Both people and nature need significantly greater investment to adapt to climate emergencies that are damaging human communities and natural habitats across the world, according to Wildlife Conservation Society adaptation scientists.
A new study in the journal Biological Conservation has documented Nigeria’s staggering role in trafficking of wild pangolins, the anteater-like mammal whose scales are used in traditional Chinese medicines; all international commercial trade in pangolins and their parts is illegal.
The following statement was released by the nine founding partners of the Protecting Our Planet Challenge:
the LEAF coalition (Lowering Emissions by Accelerating Forest Finance), a public-private consortium, announced commitments to purchase a minimum of $1 billion of carbon credits from an initial set of tropical forest countries and subnational jurisdictions, contingent on verification of commensurate deforestation reductions in those places during the five-year period from 2022-26.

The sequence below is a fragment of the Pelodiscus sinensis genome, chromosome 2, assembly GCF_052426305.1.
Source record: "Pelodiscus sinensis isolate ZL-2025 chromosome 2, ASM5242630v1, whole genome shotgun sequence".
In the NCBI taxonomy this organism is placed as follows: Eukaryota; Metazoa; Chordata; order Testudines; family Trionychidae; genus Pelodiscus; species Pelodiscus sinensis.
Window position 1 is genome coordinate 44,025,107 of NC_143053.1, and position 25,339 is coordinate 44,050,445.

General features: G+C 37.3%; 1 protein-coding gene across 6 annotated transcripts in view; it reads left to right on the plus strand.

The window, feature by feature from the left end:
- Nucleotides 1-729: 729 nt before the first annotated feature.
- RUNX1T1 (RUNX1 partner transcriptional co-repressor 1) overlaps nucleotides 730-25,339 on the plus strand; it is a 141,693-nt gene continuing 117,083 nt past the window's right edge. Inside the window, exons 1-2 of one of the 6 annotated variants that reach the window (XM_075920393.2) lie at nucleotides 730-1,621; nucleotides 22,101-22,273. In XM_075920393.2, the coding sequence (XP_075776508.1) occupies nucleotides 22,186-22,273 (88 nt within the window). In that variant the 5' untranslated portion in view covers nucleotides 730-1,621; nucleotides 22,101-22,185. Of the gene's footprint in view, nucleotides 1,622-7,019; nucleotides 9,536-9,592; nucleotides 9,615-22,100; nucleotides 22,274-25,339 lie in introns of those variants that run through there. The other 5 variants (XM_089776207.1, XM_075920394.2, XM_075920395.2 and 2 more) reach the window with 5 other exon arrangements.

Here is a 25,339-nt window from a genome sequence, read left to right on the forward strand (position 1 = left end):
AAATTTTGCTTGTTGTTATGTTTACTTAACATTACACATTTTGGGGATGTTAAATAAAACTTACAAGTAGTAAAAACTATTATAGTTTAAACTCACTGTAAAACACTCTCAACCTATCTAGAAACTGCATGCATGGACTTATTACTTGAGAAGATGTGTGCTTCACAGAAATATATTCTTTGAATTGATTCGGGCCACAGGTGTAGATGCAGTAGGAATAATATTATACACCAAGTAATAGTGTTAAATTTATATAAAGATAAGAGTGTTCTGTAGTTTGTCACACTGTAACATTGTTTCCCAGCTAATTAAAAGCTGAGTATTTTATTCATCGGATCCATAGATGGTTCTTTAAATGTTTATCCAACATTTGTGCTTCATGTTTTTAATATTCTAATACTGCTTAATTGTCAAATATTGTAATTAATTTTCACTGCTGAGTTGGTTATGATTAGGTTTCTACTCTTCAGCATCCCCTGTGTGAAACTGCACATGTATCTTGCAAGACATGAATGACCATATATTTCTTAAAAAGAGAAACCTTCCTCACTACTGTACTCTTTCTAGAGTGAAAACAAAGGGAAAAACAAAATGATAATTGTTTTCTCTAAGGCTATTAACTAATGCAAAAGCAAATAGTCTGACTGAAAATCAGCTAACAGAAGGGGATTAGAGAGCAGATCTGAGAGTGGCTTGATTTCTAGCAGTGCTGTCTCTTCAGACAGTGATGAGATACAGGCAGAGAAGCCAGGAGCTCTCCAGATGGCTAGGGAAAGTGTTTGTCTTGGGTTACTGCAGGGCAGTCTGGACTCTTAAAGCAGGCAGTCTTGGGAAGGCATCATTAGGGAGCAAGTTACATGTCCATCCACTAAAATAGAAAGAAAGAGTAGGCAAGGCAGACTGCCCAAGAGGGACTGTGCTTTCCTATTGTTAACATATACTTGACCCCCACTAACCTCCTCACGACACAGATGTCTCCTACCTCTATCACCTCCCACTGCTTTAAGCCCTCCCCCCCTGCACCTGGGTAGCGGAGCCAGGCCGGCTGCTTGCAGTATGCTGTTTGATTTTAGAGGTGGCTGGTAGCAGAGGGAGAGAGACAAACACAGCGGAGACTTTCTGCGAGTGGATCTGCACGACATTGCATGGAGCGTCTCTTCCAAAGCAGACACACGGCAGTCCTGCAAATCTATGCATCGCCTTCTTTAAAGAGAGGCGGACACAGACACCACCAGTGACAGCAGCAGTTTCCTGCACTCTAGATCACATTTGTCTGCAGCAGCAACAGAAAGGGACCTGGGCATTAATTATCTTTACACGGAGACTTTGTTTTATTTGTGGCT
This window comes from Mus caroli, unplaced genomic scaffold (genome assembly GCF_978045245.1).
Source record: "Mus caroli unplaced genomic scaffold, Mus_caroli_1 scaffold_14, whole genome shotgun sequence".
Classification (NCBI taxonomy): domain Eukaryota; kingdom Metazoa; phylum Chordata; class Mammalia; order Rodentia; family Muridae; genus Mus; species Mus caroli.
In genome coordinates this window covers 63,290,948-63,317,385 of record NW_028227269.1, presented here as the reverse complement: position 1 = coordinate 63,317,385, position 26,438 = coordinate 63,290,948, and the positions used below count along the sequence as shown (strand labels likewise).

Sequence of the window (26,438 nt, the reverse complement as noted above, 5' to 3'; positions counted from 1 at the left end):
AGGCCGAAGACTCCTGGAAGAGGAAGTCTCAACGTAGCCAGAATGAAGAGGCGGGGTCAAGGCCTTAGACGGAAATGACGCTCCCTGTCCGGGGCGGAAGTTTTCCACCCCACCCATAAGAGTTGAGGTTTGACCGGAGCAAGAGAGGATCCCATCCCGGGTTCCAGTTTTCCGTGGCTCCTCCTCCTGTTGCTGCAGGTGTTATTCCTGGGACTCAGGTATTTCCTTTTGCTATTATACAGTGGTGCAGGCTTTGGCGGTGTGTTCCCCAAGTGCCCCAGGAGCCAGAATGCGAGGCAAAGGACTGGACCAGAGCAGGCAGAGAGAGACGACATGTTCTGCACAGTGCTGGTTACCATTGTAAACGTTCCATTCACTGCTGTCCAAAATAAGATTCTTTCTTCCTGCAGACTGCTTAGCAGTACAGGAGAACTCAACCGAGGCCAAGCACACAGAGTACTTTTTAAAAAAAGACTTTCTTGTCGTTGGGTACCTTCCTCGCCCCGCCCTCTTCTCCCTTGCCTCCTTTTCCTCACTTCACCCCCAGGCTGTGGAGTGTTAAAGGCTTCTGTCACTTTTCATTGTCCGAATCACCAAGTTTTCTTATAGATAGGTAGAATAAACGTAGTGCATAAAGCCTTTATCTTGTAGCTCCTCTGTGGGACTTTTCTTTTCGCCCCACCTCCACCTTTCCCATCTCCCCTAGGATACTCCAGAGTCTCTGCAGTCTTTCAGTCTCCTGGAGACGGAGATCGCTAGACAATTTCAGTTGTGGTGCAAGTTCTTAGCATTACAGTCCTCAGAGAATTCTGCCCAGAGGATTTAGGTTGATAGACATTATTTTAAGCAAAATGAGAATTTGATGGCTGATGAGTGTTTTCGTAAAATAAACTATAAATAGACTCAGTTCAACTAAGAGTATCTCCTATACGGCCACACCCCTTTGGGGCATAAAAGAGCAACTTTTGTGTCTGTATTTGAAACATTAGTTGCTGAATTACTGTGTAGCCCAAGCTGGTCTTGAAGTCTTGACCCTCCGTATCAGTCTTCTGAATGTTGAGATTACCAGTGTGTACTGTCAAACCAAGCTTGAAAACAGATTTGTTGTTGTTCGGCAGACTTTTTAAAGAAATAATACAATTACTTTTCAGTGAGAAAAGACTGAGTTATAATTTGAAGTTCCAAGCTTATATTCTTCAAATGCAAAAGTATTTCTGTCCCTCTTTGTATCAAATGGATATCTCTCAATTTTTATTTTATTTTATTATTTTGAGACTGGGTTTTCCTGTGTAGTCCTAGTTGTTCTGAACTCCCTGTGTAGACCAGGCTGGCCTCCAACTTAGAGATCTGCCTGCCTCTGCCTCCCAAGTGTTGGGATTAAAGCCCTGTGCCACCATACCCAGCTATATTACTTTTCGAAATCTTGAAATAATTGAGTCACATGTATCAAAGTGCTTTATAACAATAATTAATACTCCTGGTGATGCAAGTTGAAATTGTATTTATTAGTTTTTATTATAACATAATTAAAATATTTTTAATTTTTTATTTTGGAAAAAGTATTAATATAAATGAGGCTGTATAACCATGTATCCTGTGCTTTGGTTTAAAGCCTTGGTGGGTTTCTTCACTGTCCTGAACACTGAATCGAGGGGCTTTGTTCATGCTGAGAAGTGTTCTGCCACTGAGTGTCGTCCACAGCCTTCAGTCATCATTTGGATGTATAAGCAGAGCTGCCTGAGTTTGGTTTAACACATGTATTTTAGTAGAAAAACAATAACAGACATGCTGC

A new study from WCS and multiple partners that modeled changes in the world’s 45 different “life zones” from climate change revealed that climate impacts may soon triple over these areas if the earth continues “business-as-usual” emissions.
As the world’s climate leaders gather in Glasgow for the Conference of the Parties to the UN Framework Convention on Climate Change (CoP26), a little-known Community Reserve in the Republic of Congo – that helps store some 30 billion tons of carbon – quietly celebrates its 20th anniversary this month.
WCS Guatemala, in partnership with Wildlife Messengers, produced a video on a study showing how reduced-impact logging, which includes minimizing roads, avoiding sensitive areas and strictly regulating hunting, can have minimal impact on jaguars and other wildlife.
The first-ever Africa-wide assessment of great apes – gorillas, bonobos and chimpanzees – finds that human factors, including roads, population density and GDP, determine abundance more than ecological factors such as forest cover.
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